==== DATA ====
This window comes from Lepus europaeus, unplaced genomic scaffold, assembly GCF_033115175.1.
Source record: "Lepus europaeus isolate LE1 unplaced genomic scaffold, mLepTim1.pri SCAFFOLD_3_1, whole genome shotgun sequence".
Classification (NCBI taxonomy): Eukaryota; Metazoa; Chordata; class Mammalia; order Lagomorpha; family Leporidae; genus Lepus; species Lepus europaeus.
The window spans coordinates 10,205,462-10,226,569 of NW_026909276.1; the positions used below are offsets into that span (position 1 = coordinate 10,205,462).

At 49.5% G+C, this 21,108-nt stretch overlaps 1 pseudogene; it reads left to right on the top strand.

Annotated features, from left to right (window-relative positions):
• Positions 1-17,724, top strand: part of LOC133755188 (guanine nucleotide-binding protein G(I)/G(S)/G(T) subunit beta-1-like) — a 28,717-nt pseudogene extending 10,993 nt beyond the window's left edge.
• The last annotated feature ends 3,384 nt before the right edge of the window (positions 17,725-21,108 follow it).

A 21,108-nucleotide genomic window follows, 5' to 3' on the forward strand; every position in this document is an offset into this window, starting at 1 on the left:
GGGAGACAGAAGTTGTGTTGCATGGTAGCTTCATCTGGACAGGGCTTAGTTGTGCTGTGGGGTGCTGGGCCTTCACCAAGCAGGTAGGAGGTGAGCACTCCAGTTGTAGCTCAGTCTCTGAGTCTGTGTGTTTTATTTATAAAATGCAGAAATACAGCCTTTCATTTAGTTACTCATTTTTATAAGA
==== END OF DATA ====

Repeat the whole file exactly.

This window comes from Lepus europaeus, unplaced genomic scaffold, assembly GCF_033115175.1.
Source record: "Lepus europaeus isolate LE1 unplaced genomic scaffold, mLepTim1.pri SCAFFOLD_3_1, whole genome shotgun sequence".
Classification (NCBI taxonomy): Eukaryota; Metazoa; Chordata; class Mammalia; order Lagomorpha; family Leporidae; genus Lepus; species Lepus europaeus.
The window spans coordinates 10,205,462-10,226,569 of NW_026909276.1; the positions used below are offsets into that span (position 1 = coordinate 10,205,462).

At 49.5% G+C, this 21,108-nt stretch overlaps 1 pseudogene; it reads left to right on the top strand.

Annotated features, from left to right (window-relative positions):
• Positions 1-17,724, top strand: part of LOC133755188 (guanine nucleotide-binding protein G(I)/G(S)/G(T) subunit beta-1-like) — a 28,717-nt pseudogene extending 10,993 nt beyond the window's left edge.
• The last annotated feature ends 3,384 nt before the right edge of the window (positions 17,725-21,108 follow it).

A 21,108-nucleotide genomic window follows, 5' to 3' on the forward strand; every position in this document is an offset into this window, starting at 1 on the left:
GGGAGACAGAAGTTGTGTTGCATGGTAGCTTCATCTGGACAGGGCTTAGTTGTGCTGTGGGGTGCTGGGCCTTCACCAAGCAGGTAGGAGGTGAGCACTCCAGTTGTAGCTCAGTCTCTGAGTCTGTGTGTTTTATTTATAAAATGCAGAAATACAGCCTTTCATTTAGTTACTCATTTTTATAAGA